Children and fools cannot lie.—John Heywood, 1546
The “racket” of international reply coupons actually fell in my lap like a ripe apple. I did not have to shake the tree to get it. I just reached over, where it had fallen, and took it. It looked good. Luscious. I examined it for flaws and found none. I had to bite. I wouldn’t have been human if I didn’t.
Sorting my correspondence, I noticed a letter from Spain. It had an international reply coupon pinned to the corner. The letter had been on my desk for several days. It did not say much. It merely asked for a copy of my publication The Trader’s Guide along with a coupon that had been enclosed in prepayment of postage. I had seen and used coupons before, and knew what they were. In fact, I knew their exact function.
The coupon before me was identical in appearance to others I had handled before. It had been issued by a Spanish post office. But it corresponded in every detail with the coupons issued by other countries. The only minor difference was that, at the bottom, it had the word España, instead of the name of some other country. Likewise, at the top, the value appeared in Spanish and read: “thirty centavos.”
Ship of Fools, by David Michael Bowers, 2014. Courtesy the artist and Palm Avenue Fine Art, Sarasota, Florida.
The main legend appeared on the face and the reverse of the coupon in several languages. It said: “This coupon may be exchanged at any post office of any country in the Universal Postal Union for a postal stamp of the value of twenty-five centimes, or its equivalent.”
The coupon came to my notice accidentally, at a time when my mind was extremely alert. But it was entirely due to what I already knew about coupons and foreign exchange rates that I saw in it an opportunity for speculation. An untrodden path shortcut to some easy money. And it may seem strange, almost amazing, that my path might have been overlooked until then by the financial wizards of Wall Street. But it so happened. And those birds have never forgiven me since for having caught them napping. When you steal a march on them, you can bet your bottom dollar they are going to be on your trail until your beneficiary collects on your insurance policy.
My discovery didn’t involve much scientific study. In fact, it did not involve either science or study. It was a good deal simpler than the Einstein theory of relativity. So simple, really, that it took me less than five minutes of figuring on a scratchpad to realize its possibilities.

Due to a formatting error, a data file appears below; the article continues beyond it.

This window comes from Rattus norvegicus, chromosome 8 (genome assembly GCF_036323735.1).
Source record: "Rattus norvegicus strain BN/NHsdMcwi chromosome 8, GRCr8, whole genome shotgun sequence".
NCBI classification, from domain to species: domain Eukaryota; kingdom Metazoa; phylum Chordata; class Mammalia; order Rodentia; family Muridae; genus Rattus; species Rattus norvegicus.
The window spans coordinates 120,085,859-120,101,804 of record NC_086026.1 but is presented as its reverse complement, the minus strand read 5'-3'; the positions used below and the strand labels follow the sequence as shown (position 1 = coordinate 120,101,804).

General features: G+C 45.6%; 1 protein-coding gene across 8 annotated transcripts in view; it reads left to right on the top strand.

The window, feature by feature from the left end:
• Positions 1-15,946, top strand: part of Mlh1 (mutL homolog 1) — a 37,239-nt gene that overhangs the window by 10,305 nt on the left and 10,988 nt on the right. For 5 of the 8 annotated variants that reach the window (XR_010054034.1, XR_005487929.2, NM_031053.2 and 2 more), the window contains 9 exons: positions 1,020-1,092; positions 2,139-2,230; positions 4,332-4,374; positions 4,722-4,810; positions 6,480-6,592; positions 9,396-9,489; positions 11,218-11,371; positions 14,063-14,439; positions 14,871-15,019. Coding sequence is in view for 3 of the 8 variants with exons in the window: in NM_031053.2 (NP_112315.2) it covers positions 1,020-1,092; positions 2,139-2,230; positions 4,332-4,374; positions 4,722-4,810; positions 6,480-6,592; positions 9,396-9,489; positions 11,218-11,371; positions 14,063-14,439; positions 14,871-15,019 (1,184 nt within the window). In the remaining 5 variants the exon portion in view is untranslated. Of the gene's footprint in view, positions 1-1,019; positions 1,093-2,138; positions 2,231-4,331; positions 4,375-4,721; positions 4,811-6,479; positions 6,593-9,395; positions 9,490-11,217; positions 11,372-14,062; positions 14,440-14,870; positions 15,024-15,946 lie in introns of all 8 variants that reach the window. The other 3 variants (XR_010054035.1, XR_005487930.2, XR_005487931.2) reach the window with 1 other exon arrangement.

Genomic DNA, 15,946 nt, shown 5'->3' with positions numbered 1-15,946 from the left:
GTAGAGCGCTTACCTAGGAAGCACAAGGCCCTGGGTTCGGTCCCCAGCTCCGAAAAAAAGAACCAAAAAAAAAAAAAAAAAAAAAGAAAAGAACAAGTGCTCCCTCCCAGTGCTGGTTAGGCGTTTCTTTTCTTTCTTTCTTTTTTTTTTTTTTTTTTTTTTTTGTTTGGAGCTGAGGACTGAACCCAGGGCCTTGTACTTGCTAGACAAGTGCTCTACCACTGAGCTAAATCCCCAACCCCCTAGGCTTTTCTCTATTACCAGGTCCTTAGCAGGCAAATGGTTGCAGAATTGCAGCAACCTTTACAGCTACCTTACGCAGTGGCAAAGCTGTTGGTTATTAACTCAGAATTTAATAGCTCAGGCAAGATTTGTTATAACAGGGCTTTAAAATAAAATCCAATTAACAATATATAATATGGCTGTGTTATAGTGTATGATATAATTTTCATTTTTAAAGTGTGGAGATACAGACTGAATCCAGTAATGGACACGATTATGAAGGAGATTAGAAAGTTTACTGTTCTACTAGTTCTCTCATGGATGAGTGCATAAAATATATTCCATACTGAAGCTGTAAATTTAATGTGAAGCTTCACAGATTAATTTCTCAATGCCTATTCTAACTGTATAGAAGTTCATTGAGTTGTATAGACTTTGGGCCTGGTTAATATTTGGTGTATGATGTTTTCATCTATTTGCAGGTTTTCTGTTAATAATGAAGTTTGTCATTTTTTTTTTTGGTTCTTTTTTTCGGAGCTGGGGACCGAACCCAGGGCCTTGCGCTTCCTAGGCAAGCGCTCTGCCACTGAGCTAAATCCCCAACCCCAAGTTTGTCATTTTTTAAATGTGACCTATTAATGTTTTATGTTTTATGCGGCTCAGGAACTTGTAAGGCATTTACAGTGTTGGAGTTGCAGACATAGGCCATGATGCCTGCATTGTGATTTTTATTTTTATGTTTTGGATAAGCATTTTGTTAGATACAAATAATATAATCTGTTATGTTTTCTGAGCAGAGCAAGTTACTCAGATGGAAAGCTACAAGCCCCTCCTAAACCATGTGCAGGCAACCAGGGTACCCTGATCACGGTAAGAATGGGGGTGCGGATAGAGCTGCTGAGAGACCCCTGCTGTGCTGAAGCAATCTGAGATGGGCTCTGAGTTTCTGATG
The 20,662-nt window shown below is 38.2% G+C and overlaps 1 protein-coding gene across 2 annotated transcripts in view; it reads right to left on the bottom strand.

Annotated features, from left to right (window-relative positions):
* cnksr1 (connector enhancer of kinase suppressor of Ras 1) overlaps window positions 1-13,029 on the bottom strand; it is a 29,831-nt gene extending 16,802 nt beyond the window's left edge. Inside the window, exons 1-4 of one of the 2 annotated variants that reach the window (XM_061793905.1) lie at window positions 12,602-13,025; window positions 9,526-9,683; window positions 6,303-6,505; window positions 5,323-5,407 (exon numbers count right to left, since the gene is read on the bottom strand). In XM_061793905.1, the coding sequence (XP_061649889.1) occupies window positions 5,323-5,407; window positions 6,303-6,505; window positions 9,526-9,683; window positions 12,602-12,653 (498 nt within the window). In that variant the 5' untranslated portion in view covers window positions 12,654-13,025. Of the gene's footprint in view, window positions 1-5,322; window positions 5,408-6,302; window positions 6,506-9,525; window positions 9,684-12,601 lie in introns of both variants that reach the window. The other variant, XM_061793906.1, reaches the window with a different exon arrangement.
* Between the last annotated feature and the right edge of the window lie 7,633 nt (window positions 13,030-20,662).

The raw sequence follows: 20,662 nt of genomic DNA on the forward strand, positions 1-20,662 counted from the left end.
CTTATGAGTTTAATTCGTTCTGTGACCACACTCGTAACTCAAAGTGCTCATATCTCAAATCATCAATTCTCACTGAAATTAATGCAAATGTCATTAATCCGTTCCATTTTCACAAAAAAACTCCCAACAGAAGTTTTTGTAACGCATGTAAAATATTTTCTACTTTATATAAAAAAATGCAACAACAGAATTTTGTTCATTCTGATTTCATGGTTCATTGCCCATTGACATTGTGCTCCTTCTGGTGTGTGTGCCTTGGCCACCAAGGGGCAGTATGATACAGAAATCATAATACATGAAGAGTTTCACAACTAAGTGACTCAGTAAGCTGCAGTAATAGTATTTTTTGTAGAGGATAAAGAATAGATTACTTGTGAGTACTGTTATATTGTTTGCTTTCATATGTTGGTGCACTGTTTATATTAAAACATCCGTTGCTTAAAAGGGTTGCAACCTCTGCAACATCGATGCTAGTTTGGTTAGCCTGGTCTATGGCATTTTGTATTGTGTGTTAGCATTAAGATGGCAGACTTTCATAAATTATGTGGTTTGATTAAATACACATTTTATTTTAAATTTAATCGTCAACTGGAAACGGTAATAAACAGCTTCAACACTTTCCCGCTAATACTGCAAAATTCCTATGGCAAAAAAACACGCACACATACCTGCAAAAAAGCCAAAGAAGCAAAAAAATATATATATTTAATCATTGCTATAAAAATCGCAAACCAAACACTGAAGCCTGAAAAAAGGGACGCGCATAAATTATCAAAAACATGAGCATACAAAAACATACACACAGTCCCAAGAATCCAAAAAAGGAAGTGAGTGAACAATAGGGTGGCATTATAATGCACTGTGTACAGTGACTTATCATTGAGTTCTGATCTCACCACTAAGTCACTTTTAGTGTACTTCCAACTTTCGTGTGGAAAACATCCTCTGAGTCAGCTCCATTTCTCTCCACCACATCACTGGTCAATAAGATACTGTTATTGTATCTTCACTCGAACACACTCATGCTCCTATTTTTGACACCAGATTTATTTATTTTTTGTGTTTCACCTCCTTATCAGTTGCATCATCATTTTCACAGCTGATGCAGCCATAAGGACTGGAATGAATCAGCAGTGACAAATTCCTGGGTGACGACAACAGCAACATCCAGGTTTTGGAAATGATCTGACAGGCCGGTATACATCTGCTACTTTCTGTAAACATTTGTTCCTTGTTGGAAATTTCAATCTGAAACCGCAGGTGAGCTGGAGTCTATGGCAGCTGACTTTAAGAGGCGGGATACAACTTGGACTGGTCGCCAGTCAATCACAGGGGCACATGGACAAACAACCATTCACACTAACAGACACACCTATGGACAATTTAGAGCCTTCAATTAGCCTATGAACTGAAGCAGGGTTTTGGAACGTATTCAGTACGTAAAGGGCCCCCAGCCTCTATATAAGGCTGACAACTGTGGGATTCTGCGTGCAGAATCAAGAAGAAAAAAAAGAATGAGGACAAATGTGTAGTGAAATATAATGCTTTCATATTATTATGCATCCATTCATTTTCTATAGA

The coupon itself told a brief story. It had been purchased at a Spanish post office for thirty centavos, which was nominally equivalent to six U.S. cents. It could be exchanged, in the United States, for a postage stamp of a denomination equivalent to twenty-five centimes, or five cents. It remained to be ascertained whether the coupon could actually be exchanged in the United States. A call at the Boston post office would have settled that question in no time, but there was no hurry for it.
What set me thinking was the knowledge that the peseta—the Spanish monetary unit—was then quoted at fifteen cents in American money, instead of twenty cents, its par value. A little figuring disclosed that, at that rate, six and two-thirds pesetas could be bought for one dollar. Since a peseta was made up of one hundred centavos, six and two-thirds pesetas were equal to 666 centavos. It didn’t take much to find out that with 666 centavos, I could have bought at any Spanish post office twenty-two coupons exactly like the one before me. I could exchange these coupons in the United States for a five-cent stamp each. Or, $1.10. The transaction showed a 10 percent profit.
A 10 percent margin wasn’t much of a speculation, but one thought led to another. Some foreign currencies had suffered even a greater depreciation than the peseta. The Italian lira, for instance. It was quoted then about five cents instead of twenty cents. One lira was equal to one hundred centesimi. A dollar would have brought twenty lire, or two thousand centesimi. With two thousand centesimi, I could have obtained sixty-six coupons at thirty centesimi each. Or enough coupons to obtain in exchange for them at the Boston post office $3.30 of five cent stamps. That meant a gross profit of 230 percent.
Just then I was dealing only with theories. In my own heart, I felt sure of my figures and conclusions. Had I owned as little as a few hundred dollars, I would not have hesitated to play a lone hand. My financial circumstances made it impossible, as usual. When I had a good thing I could never swing it alone.